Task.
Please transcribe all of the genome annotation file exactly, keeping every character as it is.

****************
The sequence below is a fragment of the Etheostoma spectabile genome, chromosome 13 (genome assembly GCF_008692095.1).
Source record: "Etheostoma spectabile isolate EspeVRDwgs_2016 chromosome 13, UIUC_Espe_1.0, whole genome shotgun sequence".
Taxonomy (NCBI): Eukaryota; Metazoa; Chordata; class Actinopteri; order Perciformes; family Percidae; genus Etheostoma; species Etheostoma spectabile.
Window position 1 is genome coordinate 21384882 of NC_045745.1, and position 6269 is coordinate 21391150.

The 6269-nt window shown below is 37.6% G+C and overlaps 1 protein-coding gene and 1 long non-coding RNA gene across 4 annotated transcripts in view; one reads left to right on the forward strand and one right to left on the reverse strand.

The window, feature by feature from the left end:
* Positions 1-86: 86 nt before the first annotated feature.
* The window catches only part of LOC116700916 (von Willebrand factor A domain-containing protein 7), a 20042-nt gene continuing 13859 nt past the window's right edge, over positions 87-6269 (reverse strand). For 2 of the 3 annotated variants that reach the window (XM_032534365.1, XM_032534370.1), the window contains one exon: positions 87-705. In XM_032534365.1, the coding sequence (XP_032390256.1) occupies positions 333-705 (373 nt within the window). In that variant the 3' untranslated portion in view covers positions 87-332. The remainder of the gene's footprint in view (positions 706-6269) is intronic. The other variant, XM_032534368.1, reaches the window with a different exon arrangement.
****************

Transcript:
The sequence below is a fragment of the Etheostoma spectabile genome, chromosome 13 (genome assembly GCF_008692095.1).
Source record: "Etheostoma spectabile isolate EspeVRDwgs_2016 chromosome 13, UIUC_Espe_1.0, whole genome shotgun sequence".
Taxonomy (NCBI): Eukaryota; Metazoa; Chordata; class Actinopteri; order Perciformes; family Percidae; genus Etheostoma; species Etheostoma spectabile.
Window position 1 is genome coordinate 21384882 of NC_045745.1, and position 6269 is coordinate 21391150.

The 6269-nt window shown below is 37.6% G+C and overlaps 1 protein-coding gene and 1 long non-coding RNA gene across 4 annotated transcripts in view; one reads left to right on the forward strand and one right to left on the reverse strand.

The window, feature by feature from the left end:
* Positions 1-86: 86 nt before the first annotated feature.
* The window catches only part of LOC116700916 (von Willebrand factor A domain-containing protein 7), a 20042-nt gene continuing 13859 nt past the window's right edge, over positions 87-6269 (reverse strand). For 2 of the 3 annotated variants that reach the window (XM_032534365.1, XM_032534370.1), the window contains one exon: positions 87-705. In XM_032534365.1, the coding sequence (XP_032390256.1) occupies positions 333-705 (373 nt within the window). In that variant the 3' untranslated portion in view covers positions 87-332. The remainder of the gene's footprint in view (positions 706-6269) is intronic. The other variant, XM_032534368.1, reaches the window with a different exon arrangement.